This is a true story and although I’ve dramatised the language—the message behind it is real and important for people with diabetes. Many of you read about this on my Instagram and Twitter feed. Several of you sent me messages to say this has happened to you too:
You read that right. Someone tried to eliminate me last week. Unintentionally. Unexpectedly. And thanks to our lightening reactions—unsuccessfully.
There were no meticulous plans to take me down; no sniper perched hundreds of feet up in the perfectly positioned local oak trees. Nor did my assassin have an elaborate escape mapped out. All things considered, my assailant was lacking the key skills I’d expect from a seasoned executioner.
This was a typical Friday night out at our local Gastro Pub. But what happened next could happen to anyone. Next time, this really could be you.
I ordered a drink. And a meal. Say WHAT?!
I know, I know . . . we went the whole nine yards. And thank God, this could have been my last supper.
Halfway through our meal I started to feel fuzzy. Backs of the eyes aching kind of fuzzy.
I looked down at my Continuous Glucose Meter and two arrows pointing up looked back at me. This is bad news.
The realisation set in. Something I’d ingested was not right. I assessed my plate through the haze and saw . . .
A pile of low GI carbs?
Hmmmmmmm. Not that then. Everything was either fried meat or a green leaf.
I turned my attention to my drink. Was that murderous intent I saw bubbling beneath the surface of the pint of fizz in front of me. Or was my now high-as-a-kite brain developing nervous paranoia?
I turned to my trusty Lara Croft utility belt and whipped out . . .
My test strips and blood glucose machine. This girl knows how to fight. Machine loaded. Lancet primed and ready to fire. . .
But I put the lancets away because it wasn't my over-punctured fingers lined up in my sights this time. Tonight it was the turn of the Diet Coke I’d ordered.
5 . . . 4 . . . 3 . . . 2 . . . 1 . . . BEEP!
That, my friends, is the sound of a test strip screaming for its life. A test strip reading a deathly 26.6mmol/L - which in layman’s terms is - seriously ‘effin bad!
This effervescent pint of sweetness was in fact sweeter than I’d given it credit for. Or taken insulin for, for that matter. It was full sugar, full fat, Coke! And I’d guzzled most of it.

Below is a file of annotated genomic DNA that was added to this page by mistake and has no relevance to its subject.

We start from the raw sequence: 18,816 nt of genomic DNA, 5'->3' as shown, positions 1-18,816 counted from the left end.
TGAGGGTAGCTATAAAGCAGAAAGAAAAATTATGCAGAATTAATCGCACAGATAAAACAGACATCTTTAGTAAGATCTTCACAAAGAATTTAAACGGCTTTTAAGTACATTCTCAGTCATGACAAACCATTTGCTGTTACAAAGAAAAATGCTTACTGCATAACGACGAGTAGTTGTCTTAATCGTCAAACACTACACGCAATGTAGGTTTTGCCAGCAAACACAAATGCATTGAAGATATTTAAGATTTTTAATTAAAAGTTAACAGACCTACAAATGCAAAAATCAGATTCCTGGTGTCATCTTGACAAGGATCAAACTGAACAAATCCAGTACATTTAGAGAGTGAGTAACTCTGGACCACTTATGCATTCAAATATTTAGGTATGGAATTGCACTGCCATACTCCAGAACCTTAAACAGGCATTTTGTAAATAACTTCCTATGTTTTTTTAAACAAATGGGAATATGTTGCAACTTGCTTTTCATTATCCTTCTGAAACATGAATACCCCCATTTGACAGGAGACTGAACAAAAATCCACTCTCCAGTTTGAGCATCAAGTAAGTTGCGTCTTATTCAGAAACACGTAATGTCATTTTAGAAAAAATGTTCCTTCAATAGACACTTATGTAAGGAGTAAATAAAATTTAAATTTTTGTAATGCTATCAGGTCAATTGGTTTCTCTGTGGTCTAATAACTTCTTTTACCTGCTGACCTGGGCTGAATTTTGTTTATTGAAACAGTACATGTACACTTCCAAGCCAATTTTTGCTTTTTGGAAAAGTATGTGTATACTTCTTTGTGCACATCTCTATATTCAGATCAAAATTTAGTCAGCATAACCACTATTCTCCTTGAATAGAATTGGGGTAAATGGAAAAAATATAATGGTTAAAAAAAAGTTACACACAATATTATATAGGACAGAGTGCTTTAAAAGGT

In hindsight, I had decided on first taste they’d served me Diet Pepsi. It tasted different.
Not to make a meal out of it—but they could have put me in Hospital with this pint sized mistake.
Barry informed them of what they’d done and that we needed to leave immediately. The Waiter serving our food shouted across the Pub,
“Who gave her Full Fat Coke - she’s a Diabetic”
Tasteful! But at least he cared and knew what diabetes was. It wasn't him who’d poured the drinks though and I needed to move and fast.
We left, like a bullet out of a gun.
Next up was a late night 3 mile walk to stop the sugar spiking my blood sugar levels. I also injected extra insulin. And stayed up late watching my blood sugars like a hawk.
It was all okay in the end. After a few spikes and a few crashes.
The moral of the story
From now on I will be glucose testing* EVERY (bold + underline = serious) Diet Coke I order, unless it arrives in it’s original bottle.
Coke Zero is another option for my soda addiction, as it usually comes in a labelled glass bottle. And you can really over pronounce the “Zero” part with vigour.
*If you have diabetes, chances are you already know you can use your glucose meter to test thin drinks. Just dip the end of the test stick in and if it’s diet it usually reads LOW or a very low reading like 1 point something. If it’s not diet, you get a very high reading or a HIGH result.
Now for the serious part:
If it’s the ‘Real Thing’ - we need to know!
If you serve drinks as part of your work—please, please, please LISTEN ATTENTIVELY when people place a drinks order.
Double check whether the Coke they ordered was diet or not.
If the person receiving that drink has Type 1 Diabetes, it could be the difference between life and death.